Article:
Through 2011 and 2012, WhatsApp experienced a plethora of security and privacy holes in its instant messaging service, ranging from sending conversations unencrypted (and potentially making them available for anyone to read) to vulnerabilities allowing accounts to be hijacked and messages to be forged. Even as these were repaired, continued problems with cryptography allowed encrypted messages to be deciphered—it should be noted, though, that WhatsApp has fixed issues as they have been reported, and that some vulnerabilities may have required physical access to the smartphone. Once an attacker has physical access to a device, it becomes increasingly difficult to secure.
Governments on at least three continents, including the Dutch Data Protection Authority, the Office of the Privacy Commissioner of Canada and the Communications and Information Technology Commission of the Kingdom of Saudi Arabia have taken notice of WhatsApp and have publicly investigated it because of concerns about the privacy of their citizens. While those are the actions of civilian agencies concerned with privacy and telecommunications, it is not unimaginable that other, more covert intelligence and security agencies have taken notice, too, for the opposite reason. Frankly, it is likely that intelligence agencies around the world have taken advantage of the service’s initial lack of encrypted communications—and the low quality of encryption for subsequent communications—for monitoring everything from terroristic threats and dissidents to communications from journalists, conversations between attorneys and clients and perhaps even eavesdropping on foreign governments participating in trade or other delicate negotiations.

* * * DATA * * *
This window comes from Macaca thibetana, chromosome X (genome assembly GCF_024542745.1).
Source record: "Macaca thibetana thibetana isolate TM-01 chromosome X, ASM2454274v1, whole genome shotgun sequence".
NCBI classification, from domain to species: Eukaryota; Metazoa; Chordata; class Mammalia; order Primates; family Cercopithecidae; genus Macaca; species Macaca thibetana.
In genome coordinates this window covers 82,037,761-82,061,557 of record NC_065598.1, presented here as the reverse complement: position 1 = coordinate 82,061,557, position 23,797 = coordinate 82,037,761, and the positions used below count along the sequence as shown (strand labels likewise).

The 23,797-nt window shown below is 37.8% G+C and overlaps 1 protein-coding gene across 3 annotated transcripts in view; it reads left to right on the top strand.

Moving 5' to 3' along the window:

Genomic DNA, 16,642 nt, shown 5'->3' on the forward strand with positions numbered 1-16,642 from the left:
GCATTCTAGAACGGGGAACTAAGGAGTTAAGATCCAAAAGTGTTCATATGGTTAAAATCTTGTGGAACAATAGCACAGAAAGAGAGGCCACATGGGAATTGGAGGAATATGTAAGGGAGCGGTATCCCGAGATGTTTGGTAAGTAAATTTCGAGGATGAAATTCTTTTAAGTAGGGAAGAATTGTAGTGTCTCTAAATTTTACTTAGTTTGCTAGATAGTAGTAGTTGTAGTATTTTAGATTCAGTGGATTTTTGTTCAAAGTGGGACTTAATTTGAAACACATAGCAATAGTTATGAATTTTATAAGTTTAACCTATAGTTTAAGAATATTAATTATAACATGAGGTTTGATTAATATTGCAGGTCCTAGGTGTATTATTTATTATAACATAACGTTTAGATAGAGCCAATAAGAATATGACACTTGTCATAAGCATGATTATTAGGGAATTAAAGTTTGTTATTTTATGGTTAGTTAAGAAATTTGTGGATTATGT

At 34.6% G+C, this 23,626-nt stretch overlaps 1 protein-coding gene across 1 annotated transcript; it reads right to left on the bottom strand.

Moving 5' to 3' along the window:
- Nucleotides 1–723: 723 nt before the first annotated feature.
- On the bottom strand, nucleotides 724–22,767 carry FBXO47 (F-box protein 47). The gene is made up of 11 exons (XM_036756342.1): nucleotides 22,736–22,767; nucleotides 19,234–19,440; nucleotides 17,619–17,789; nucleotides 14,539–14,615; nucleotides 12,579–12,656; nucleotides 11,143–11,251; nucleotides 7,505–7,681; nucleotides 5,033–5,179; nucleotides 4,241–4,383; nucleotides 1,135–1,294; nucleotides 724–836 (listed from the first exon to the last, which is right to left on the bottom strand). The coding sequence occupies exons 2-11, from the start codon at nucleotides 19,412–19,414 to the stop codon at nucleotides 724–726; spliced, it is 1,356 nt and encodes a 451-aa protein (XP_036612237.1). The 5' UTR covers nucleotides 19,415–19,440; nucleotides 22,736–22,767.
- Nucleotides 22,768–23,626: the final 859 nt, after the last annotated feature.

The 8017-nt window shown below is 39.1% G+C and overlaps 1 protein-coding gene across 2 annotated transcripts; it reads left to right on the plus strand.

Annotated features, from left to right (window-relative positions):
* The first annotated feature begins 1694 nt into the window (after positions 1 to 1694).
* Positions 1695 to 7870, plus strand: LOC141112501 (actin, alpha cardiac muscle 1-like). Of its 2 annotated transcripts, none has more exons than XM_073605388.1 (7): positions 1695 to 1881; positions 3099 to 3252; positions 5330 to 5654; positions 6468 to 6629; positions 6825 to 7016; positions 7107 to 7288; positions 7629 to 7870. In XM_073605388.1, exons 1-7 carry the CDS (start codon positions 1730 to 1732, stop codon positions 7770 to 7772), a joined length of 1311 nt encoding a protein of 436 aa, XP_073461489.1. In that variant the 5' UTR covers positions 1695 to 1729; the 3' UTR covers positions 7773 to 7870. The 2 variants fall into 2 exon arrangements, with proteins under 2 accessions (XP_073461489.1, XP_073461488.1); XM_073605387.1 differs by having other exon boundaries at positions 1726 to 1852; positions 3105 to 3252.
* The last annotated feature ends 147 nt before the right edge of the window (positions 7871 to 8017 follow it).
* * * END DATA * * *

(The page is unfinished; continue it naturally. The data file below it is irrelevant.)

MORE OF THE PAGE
Despite past concerns about privacy and security violations, WhatsApp’s usage has continued to skyrocket, growing from nothing in 2009 to having 430 million active users by January 2014. That kind of success has not gone unnoticed, either by Wall Street and Facebook, or by criminals also seeking to capitalize on WhatsApp’s success, but for malicious reasons.
There is at least one hoax being sent by email between WhatsApp users, according to computer security analyst Graham Cluley, which claims that WhatsApp will start charging them for messages sent via the service unless they forward the message to ten of their friends. Hoaxes of this kind are old, and benign when compared to malware, but the tricksters who are create and perpetuate them are responsible for clogging up your inbox with junk email.
On a more malicious note, below is a screenshot captured by ESET Senior Security Researcher Stephen Cobb on a personal computer, purporting to be a voice mail left for him on WhatsApp, and urging him to click on it to listen to the message in his web browser. Had he visited the web site, his credentials could have been stolen and his computer possibly hijacked, as well. While Stephen—like our readers—knows not to click on suspicious emails (especially when claiming to be from services to which they are not subscribed), such phishing attempts are commonplace and, unfortunately, all too often successful.
This, of course, is just one example of a phishing campaign targeting users of WhatsApp. There have also been numerous campaigns designed to deliver various forms of malware as well, according to multiple reports from Jeff Goldman of eSecurity Planet , Hoax Slayer, Softpedia, The Inquirer and Help Net Security. The malware included—but was certainly not limited to— Win32/Inject.NHN, MSIL/Bladabindi.O, numerous variants from the Win32/TrojanDownloader.Banload and Win32/Spy.Bancos families, and even malware from the ZBot and the Delf family of trojan horses. ESET detects all of these threats, and in some cases, has done so for years. This widespread use of so many different families of malware is not the result of one criminal gang, but rather an example of how numerous organized criminal groups have responded en masse to the rising ubiquitous of WhatsApp.